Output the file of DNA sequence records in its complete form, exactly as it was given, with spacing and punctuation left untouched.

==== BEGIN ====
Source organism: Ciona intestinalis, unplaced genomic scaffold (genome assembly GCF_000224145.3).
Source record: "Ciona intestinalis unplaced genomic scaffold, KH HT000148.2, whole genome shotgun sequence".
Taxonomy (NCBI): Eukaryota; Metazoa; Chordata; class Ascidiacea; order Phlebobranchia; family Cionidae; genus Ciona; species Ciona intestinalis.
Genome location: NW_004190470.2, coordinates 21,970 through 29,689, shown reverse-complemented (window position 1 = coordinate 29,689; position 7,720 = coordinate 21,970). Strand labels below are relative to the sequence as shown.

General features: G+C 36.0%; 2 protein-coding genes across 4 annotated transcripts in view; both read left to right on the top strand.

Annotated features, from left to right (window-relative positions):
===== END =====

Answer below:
Source organism: Ciona intestinalis, unplaced genomic scaffold (genome assembly GCF_000224145.3).
Source record: "Ciona intestinalis unplaced genomic scaffold, KH HT000148.2, whole genome shotgun sequence".
Taxonomy (NCBI): Eukaryota; Metazoa; Chordata; class Ascidiacea; order Phlebobranchia; family Cionidae; genus Ciona; species Ciona intestinalis.
Genome location: NW_004190470.2, coordinates 21,970 through 29,689, shown reverse-complemented (window position 1 = coordinate 29,689; position 7,720 = coordinate 21,970). Strand labels below are relative to the sequence as shown.

General features: G+C 36.0%; 2 protein-coding genes across 4 annotated transcripts in view; both read left to right on the top strand.

Annotated features, from left to right (window-relative positions):